Geography Distinguished Webinars Series
Tales of the quantitative revolution in Anglo-American geography: English croquet lawns and US Highway 151
Date: 17 FEB 2023 (Friday)
Time: 10:30-12:00 (HKT)
Via Zoom: Zoom link will be provided upon successful registration
Registration link: https://hkuems1.hku.hk/hkuems/ec_hdetail.aspx?guest=Y&ueid=86184
Drawing on archival material as well as oral histories, this paper examines the geographical origins of the quantitative revolution in Anglo-American geography. Although seemingly producing the same outcome, a sweeping universal scientific method, how the quantitative revolution happened including its impetus, form and rationale varied according to where it happened. As in all things, geography mattered. I use two primary cases to make my argument. The first is the work of Dick Chorley and Peter Haggett who worked together at Cambridge University from 1958 onwards. Their revolution was neither violent nor acrimonious, but English genteel. In large part this was because in terms of class and standing both Chorley and Haggett as Oxbridge undergraduates and then teaching staff at Cambridge were already insiders, part of the establishment that they were ostensibly trying to overthrow. It was different in America where the gloves came off. In that case, it was an outsider, the German politically radical refugee, and not even a proper-paid up geographer, Kurt Schaefer at the University of Iowa, who tried to unseat American heartland regional geography embodied in its most vehement defender, Richard Hartshorne at the University of Wisconsin. The road between the two institutions, US Highway 151, was bloodied.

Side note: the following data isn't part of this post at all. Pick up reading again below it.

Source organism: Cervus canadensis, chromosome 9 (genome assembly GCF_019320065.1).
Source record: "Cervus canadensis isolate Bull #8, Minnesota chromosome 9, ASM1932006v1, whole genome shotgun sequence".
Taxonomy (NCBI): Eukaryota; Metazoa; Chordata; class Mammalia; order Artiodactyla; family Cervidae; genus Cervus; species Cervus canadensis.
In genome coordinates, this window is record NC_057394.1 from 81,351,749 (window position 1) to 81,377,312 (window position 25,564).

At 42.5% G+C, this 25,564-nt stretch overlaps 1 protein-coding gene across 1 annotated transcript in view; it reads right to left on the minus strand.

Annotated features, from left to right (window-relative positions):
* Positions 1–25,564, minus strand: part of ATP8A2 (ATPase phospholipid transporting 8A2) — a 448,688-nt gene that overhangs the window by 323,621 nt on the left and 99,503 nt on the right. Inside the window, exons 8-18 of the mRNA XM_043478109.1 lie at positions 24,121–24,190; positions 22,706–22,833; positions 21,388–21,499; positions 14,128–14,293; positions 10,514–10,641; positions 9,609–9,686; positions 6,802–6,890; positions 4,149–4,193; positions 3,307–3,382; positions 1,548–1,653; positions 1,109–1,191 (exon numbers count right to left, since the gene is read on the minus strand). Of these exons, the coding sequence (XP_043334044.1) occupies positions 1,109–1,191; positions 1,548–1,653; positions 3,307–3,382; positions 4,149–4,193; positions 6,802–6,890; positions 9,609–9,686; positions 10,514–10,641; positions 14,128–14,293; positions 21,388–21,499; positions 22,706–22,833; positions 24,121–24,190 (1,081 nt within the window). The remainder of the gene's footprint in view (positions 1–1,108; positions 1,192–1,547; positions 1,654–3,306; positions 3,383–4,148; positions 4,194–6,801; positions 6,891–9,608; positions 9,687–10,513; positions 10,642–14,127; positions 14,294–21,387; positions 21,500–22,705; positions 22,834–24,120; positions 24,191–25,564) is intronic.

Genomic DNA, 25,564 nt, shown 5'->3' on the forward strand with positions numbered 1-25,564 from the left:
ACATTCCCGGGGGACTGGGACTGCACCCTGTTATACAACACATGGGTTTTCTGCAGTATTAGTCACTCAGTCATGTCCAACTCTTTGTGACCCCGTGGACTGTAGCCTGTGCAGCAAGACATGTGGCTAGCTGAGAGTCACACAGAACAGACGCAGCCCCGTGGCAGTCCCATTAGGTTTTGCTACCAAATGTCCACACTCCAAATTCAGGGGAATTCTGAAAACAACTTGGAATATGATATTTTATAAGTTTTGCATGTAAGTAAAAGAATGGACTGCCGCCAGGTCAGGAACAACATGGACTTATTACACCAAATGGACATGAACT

Professor Trevor BARNES
Professor and Distinguished University Scholar, Department of Geography, University of British Columbia, Vancouver, Canada
Trevor Barnes is Professor and Distinguished University Scholar at the Department of Geography, University of British Columbia, Vancouver, Canada. He has taught at UBC since 1983. His research and writings have focused on a variety of substantive and theoretical topics in economic geography, and more recently, on the history of Anglo-American geography. He is the co-author with Brett Christophers of Economic Geography: A Critical Introduction (2018) and a co-editor with Eric Sheppard of Spatial Histories of Radical Geography (2019).